This is the fourth in our series of interviews with visiting artists who are at the Brewhouse as part of the Distillery Takeover week between Mon 20 – Sat 25 September. They are receiving seed funding and organisational support to help develop their ideas, which will be presented as a ‘scratch’ performance to a live audience at the end of the week.
This is an incredibly exciting initiative to encourage and support artists and companies, made possible by funding from the Weston Culture Fund, specifically for a programme of activity to develop and support regional artists under Taunton Brewhouse’s Distillery strand.
We thought it would be great to get to know the artists a bit better, so we have asked them some questions – some serious – some less so.
Next up is Finlay Carroll. Finlay is working with Bee Taylor and Josie Griffiths and they have all very recently graduated from University of Exeter, where they took part in Spotlights – a musical theatre show choir which performs in Exeter and Edinburgh three times a year. The three of them say that being part of Spotlights has inspired them to utilise music as part of their collaborative theatre process.
They will be using Distillery Takeover as a week to explore and experiment with their theatre-making practice and devise a new piece called THERE’S NO TIME (THE WORLD IS DYING). They describe this as a “radical performance project exploring and challenging the potential of theatre as a means of responding to the climate emergency”.
They will be joined by Jo Newman on 24 and 25 September. Jo has previously worked as a theatre-maker, dramaturg and director, as well as being Associate Director of Wiltshire Creative from 2016 to 2020.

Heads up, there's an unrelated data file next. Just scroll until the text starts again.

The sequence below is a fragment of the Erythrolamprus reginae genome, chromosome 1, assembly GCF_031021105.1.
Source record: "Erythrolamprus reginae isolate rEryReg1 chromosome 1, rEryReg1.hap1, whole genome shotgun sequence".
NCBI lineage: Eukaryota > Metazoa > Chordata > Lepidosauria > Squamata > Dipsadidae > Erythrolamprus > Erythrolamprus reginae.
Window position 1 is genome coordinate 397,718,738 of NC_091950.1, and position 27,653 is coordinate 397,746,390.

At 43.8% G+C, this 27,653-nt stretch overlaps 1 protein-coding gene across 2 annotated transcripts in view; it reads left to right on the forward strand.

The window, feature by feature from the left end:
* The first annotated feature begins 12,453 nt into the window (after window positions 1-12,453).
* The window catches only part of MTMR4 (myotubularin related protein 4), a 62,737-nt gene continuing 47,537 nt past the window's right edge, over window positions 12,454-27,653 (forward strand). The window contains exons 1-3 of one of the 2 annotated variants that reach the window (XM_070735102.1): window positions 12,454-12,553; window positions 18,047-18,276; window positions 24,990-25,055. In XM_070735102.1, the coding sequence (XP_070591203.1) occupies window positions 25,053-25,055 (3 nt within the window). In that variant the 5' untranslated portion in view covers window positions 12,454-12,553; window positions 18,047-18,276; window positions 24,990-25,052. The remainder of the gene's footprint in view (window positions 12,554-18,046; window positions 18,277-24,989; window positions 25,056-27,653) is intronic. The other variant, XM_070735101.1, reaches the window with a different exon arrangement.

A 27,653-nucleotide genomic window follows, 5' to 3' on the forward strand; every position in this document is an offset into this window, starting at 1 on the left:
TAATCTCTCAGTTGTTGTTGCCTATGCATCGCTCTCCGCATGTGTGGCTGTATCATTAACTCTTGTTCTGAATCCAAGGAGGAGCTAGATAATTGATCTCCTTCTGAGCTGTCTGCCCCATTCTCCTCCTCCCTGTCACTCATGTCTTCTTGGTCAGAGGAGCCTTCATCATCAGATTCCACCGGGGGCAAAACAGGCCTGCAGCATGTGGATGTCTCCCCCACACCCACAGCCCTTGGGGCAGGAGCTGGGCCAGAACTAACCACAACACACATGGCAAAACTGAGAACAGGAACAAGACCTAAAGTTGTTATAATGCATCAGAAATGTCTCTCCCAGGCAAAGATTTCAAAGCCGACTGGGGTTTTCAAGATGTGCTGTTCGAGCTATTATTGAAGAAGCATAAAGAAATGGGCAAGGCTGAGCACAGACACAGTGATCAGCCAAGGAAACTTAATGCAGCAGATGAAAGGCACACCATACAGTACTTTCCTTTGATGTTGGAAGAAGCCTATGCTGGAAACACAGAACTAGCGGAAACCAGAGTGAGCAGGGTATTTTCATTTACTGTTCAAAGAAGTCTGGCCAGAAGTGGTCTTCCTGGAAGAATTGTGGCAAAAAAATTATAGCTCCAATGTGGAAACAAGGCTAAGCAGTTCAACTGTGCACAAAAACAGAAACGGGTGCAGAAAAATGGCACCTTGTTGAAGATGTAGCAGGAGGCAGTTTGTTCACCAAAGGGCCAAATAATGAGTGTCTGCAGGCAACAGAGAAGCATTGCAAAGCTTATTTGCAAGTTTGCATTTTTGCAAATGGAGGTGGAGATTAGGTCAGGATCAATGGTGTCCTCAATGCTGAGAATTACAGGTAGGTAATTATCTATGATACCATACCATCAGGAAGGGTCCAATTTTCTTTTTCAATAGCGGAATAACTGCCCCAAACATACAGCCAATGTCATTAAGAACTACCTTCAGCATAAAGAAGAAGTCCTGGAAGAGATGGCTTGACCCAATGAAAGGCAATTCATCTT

- How are you feeling about putting on a performance in five days?
Very excited! It has been a long time since any of us have been in a creative space so it is really exciting to be back. There is something about a five-day process which encourages bold decision-making, which is also exciting.
- What are the challenges?
It has been challenging to keep a sense of playfulness in our work, considering the urgency of the scratch night and wider issue behind our piece. Being open to new ideas is harder when you can feel the performance creeping closer. So keeping that element of creative risk, fundamental to exciting work, has been challenging at times.
- What do you hope to get out of the experience?
I want to learn about myself as an artist and musician, including how I collaborate with others. I want to understand better the role which music and performance can play in addressing the climate crisis. I want to meet other like-minded creatives working in the musical theatre form.
- What was your inspiration for the piece?
This piece was inspired by a frustration at theatre circles for failing to address the urgency of the climate crisis. More specifically, questions over musical theatre’s role in this era of emergency.
- What’s the best part for you about working in the theatre?
Sharing a space with creative people who have something to say about the world. Telling stories which need to be told, and using creativity and play to approach those stories. It’s a special place in which you can be yourself or someone else – and be active!
- Artists often have other jobs on the side or to keep them going between work. What sorts of things have you done? Highlights? Worse jobs?
I served up burritos at Las Iguanas for a year. That was crazy busy.
- And a last one because I’m nosey and love to know what people like– what’s the last book you read or film you watched?
I have recently been reading a book called “Art In An Emergency” by Olivia Laing. It explores artists who work on the edges or during crises. Really interesting.